Sampled and programmed drums always come with a ceiling and are often hard, complicated and time-consuming to edit, program and comp.

A real drummer gives you access to no-compromise drum tracks that fit exactly what you’re hearing in your head.

Additionally, recording and tracking your own drums is one of the most difficult aspects of recording.

An expert drummer will often bring technical know-how to your project and can even provide tools like overhead mics, suitable spaces for recording drums, and cleaner overall recordings you’d never be able to achieve on your own.

Hiring a session drummer doesn’t have to mean recording an entire project either.

A session drummer gig could be as simple as recording some drum break samples to cut up later, or providing some alternate fills on a song you’re already working on.

How to find and hire session drummers

If you live in a city with a solid music scene, hiring session drummers from within your network is always a good option.

But it can be hard to find variety and expertise that fits your project—especially if you’re strapped for time or are looking for a specific sound.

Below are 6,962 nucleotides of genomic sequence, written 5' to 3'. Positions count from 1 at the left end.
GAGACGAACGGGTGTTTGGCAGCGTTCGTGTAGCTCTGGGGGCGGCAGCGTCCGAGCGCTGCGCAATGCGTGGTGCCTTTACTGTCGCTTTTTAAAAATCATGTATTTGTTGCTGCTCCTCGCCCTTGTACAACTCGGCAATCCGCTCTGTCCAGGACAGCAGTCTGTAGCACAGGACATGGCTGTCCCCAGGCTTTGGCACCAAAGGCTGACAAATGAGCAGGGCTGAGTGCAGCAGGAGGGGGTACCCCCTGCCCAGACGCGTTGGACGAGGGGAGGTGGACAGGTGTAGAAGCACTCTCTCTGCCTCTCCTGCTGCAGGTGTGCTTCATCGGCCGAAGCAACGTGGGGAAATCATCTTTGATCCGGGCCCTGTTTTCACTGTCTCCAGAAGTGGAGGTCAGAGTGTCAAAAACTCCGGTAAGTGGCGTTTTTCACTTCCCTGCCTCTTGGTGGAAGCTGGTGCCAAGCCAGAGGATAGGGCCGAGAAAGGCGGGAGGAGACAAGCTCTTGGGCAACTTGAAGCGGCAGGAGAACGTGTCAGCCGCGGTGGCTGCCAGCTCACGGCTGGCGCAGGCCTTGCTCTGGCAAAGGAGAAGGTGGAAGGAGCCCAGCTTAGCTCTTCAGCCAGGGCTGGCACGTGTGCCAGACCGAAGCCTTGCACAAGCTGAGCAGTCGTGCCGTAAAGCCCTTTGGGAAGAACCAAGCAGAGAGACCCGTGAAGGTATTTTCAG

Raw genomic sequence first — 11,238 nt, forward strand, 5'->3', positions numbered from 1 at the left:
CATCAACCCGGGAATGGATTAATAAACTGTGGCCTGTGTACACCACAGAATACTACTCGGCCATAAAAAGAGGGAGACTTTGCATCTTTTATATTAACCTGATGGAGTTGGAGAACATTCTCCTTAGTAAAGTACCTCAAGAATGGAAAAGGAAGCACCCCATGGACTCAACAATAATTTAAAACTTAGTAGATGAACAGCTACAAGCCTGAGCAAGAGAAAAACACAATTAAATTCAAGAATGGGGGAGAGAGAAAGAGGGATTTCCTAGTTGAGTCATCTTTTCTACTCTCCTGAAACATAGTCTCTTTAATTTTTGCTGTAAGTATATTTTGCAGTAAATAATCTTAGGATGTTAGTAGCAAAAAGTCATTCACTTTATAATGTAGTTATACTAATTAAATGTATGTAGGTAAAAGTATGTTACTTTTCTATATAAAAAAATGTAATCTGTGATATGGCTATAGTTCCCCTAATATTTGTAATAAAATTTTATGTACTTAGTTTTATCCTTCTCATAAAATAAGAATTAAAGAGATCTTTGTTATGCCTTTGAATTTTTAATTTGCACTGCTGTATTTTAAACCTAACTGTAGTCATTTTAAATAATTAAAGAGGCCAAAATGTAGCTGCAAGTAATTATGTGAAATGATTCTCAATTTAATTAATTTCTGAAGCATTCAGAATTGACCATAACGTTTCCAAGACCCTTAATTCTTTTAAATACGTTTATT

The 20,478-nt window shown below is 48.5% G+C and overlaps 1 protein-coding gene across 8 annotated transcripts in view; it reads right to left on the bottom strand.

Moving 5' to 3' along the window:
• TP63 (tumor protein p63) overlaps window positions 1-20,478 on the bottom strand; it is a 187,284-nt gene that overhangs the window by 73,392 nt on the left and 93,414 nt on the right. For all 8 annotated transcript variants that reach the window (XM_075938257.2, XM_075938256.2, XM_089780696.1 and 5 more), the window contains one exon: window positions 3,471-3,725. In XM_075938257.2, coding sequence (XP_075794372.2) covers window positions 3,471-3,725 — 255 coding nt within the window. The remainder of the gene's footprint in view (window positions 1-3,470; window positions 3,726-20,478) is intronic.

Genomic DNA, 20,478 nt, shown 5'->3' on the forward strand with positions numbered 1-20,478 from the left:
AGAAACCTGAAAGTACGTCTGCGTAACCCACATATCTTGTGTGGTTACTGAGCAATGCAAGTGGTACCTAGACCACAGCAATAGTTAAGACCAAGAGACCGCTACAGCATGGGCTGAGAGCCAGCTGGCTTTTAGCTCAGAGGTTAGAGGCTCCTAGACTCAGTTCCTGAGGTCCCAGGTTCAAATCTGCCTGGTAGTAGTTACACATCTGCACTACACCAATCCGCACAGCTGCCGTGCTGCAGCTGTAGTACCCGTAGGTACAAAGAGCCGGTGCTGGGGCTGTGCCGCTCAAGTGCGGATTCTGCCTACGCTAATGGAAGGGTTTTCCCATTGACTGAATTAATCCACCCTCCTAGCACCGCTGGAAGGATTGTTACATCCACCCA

An easy way to expand your options is to hire session drummers online using a gig network like LANDR Network.

It’s a fast, simple and affordable option to find the right drummers and the right recordings for your projects.

Working and collaborating remotely lets you hire drummers for projects big and small, and expand your relationships and networks outside of your own community.

How to become a session drummer

Networking, building relationships and expanding your connections is the best way to get started with becoming a session drummer.

Even when you’re networking in person, an online presence is a must for showcasing your sound, past projects, availability and expertise to potential clients.

For example, consider creating an account on gig networking platforms such as LANDR Network. It’s a great way to find extra opportunities that you wouldn’t get otherwise.

If you’re able, building relationships with local venues, studios or local music programs is also a decent option to start your network

Hot tip: If you’re a session drummer, head over to LANDR Network and create a profile to start finding gigs!

How to work with a session drummer

To get the most out of a working relationship between a producer and a session drummer there’s a few expectations to keep in mind on both sides.

Here’s what you should be looking out for.

Your track should be ready for drums

You need something that a drummer can play over.

Generally, this means having a project reasonably close to completion in a DAW that you can share either as a saved DAW project or in stem format.